Paul Goldsmith of Elite Corporation

Business - July 16th, 2010

Elite Corporation (

Since 2007 Paul Goldsmith has been organizing various events, including his own classic car competition, Tokyo Concours d’Elegance. Before venturing into a world that for many is purely a hobby, he founded and ran his own IT recruiting, web and outsourcing company for 13 years. In the past four years, in between car events, he has been occupied running a boutique placement firm focused on management positions at luxury brands and auto-makers.

What is a Concours d’Elegance?

A Concours d’Elegance is a beauty show for classic cars aged from the early 1900s through to 1975. The cars are usually privately owned and are entered by their owners to be judged by professionals with great knowledge of cars and design. The cars are expected to be in pristine condition or immaculately maintained to ensure their originality. The cars are judged on their beauty, elegance, condition, correctness of replacement parts, and in cases of restoration, the sensitivity of workmanship.

Are these events only interesting for people who love cars?

No. From my experience attending and organizing classic car events, I notice that many people, ladies in particular, who have no interest in cars love looking at these moving objects of art. They are like pieces of sculpture, as they were designed and built with a passion that has disappeared from today’s cars.

Is this a business or just a hobby?

It has become a serious business. The events I have organized rely upon funding from sponsors, typically today’s modern car makers, luxury brands involved with fashion and watches, and automotive product related companies. Without their financial support these events could not take place.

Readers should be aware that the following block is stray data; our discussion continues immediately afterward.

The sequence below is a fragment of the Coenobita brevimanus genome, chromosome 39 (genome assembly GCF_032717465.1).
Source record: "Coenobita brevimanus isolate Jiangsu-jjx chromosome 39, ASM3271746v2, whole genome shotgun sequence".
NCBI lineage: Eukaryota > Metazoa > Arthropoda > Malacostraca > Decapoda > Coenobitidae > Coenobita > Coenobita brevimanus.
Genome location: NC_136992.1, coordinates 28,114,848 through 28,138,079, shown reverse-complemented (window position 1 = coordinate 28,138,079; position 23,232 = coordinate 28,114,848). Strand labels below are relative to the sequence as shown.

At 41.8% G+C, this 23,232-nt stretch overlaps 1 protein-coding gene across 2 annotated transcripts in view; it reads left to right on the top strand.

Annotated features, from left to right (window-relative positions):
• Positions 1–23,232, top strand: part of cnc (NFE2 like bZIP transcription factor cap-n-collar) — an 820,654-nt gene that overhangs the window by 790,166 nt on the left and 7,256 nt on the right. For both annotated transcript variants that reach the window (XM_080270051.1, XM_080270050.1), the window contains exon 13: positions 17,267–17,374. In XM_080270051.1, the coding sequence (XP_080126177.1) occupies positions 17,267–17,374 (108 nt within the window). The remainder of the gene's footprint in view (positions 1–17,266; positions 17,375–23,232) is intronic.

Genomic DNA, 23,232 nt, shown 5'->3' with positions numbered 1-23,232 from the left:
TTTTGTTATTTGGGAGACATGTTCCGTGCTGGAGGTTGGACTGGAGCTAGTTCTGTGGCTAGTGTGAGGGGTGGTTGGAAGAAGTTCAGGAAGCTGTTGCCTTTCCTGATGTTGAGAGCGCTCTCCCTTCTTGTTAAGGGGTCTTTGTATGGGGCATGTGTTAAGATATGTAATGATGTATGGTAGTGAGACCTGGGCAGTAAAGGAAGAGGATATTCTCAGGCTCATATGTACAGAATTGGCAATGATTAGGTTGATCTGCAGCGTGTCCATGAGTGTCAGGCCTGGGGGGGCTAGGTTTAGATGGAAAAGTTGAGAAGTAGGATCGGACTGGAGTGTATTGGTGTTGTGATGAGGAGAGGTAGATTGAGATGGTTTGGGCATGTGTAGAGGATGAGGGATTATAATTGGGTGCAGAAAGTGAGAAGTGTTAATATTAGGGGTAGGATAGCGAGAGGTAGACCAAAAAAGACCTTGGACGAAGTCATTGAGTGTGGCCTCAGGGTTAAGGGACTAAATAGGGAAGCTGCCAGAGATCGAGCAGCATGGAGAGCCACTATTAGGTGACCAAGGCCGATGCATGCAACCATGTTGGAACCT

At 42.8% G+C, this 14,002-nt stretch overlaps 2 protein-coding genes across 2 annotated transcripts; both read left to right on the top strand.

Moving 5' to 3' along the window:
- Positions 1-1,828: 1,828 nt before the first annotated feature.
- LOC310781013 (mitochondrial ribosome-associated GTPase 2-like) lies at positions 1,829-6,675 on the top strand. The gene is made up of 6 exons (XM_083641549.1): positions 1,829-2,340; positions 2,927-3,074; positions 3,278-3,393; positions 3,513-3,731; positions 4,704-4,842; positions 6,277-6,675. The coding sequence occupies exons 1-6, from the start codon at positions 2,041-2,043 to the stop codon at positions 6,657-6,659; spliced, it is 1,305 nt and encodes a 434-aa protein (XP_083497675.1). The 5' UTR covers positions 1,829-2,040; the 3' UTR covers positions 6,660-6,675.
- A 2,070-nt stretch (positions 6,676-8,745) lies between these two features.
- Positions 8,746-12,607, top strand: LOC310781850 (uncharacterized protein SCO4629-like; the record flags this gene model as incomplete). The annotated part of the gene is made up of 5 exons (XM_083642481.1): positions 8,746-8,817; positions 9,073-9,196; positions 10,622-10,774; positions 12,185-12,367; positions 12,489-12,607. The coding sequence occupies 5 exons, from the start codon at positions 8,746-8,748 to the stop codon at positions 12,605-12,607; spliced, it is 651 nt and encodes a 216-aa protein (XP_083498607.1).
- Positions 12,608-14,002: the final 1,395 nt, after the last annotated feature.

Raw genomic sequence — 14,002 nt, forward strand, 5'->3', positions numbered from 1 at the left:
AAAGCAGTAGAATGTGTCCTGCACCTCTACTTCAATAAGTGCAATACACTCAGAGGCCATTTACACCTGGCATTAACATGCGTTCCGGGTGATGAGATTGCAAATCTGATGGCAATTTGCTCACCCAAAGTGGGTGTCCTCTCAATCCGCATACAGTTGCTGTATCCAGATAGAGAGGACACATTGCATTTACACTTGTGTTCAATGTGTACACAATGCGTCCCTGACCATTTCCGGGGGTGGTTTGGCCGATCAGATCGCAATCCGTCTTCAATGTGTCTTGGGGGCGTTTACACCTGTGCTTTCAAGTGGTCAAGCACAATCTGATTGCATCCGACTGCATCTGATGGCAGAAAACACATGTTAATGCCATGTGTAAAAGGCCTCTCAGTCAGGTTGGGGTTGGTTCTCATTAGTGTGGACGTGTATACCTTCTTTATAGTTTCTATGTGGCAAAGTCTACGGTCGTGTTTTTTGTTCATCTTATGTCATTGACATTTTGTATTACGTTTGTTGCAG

Why is a Concours d’Elegance relevant in this modern day and age?

These classic car events give modern car makers and luxury brands a unique opportunity to talk about heritage, to look back, and to look forward. In some cases the general public has little to no idea about a brand’s history, so a Concours d’Elegance is a great platform to present these heritage stories.

What executive skills do you think are necessary to successfully hold such an event?

Perseverance, stamina, and a thick skin to handle the constant negative response from potential sponsors as one tries to gather funding. Great diplomatic skills and an ability to multi-task, as there are many demands from all sponsors and participants involved in such an event. Managing everyone’s expectations about what is possible to deliver is an enormous challenge. In this kind of event everyone is a VIP and therefore needs to be treated accordingly.

Managing everyone’s expectations about what is possible to deliver is an enormous challenge.

How many Concours d’Elegance events have you organized?

This month’s event will be my fourth. The first two were in central Tokyo at Tokyo Midtown and Roppongi Hills. The third was in Kuwait in January this year, where 54 classic cars were gathered under the management of a business partner and myself. The next one will be at Shiokaze Park, next to the Nikko Hotel in Odaiba, from July 23 to 25.

What are the major differences between putting on an event in Kuwait and organizing one in Japan?

Surprisingly, there are not so many differences, however even up to the day before the event in Kuwait it was unclear how many classic cars would show up, as no one wanted to be the first to enter his cars without knowing who else was entering theirs. In Japan we confirm all cars participating well in advance. The event was very well received, as Kuwait had never held such an international exhibition that appealed to the general public. A key difference though was the support we enjoyed from the prime minister of Kuwait. Having such high level support did make many things go extremely smoothly.

What challenges do you encounter organizing these events?

Ridiculous rules and regulations that restrict what can be done with moving cars. There are various regulations that really don’t make sense whether an event is inside or outside. There are restrictions about what time cars can be delivered, whether or not they can drive under their own power or not, fears about hurting members of the public even when cars are not moving, how blatantly commercial an event is allowed to be, etc. Once again, diplomatic skills are required to work around such restrictions.

What do you do in your spare time?

These days life is very full, so I try to dedicate at least one full weekend day to my young family. I have a daughter who is five and a half and an eleven-month-old son. Entertaining them has become a weekend priority. If I get a chance to do guys’ stuff though, then it’s off into the mountains on my motorcycle, or classic car rallying with friends.

External Links:
Tokyo Concours d’Elegance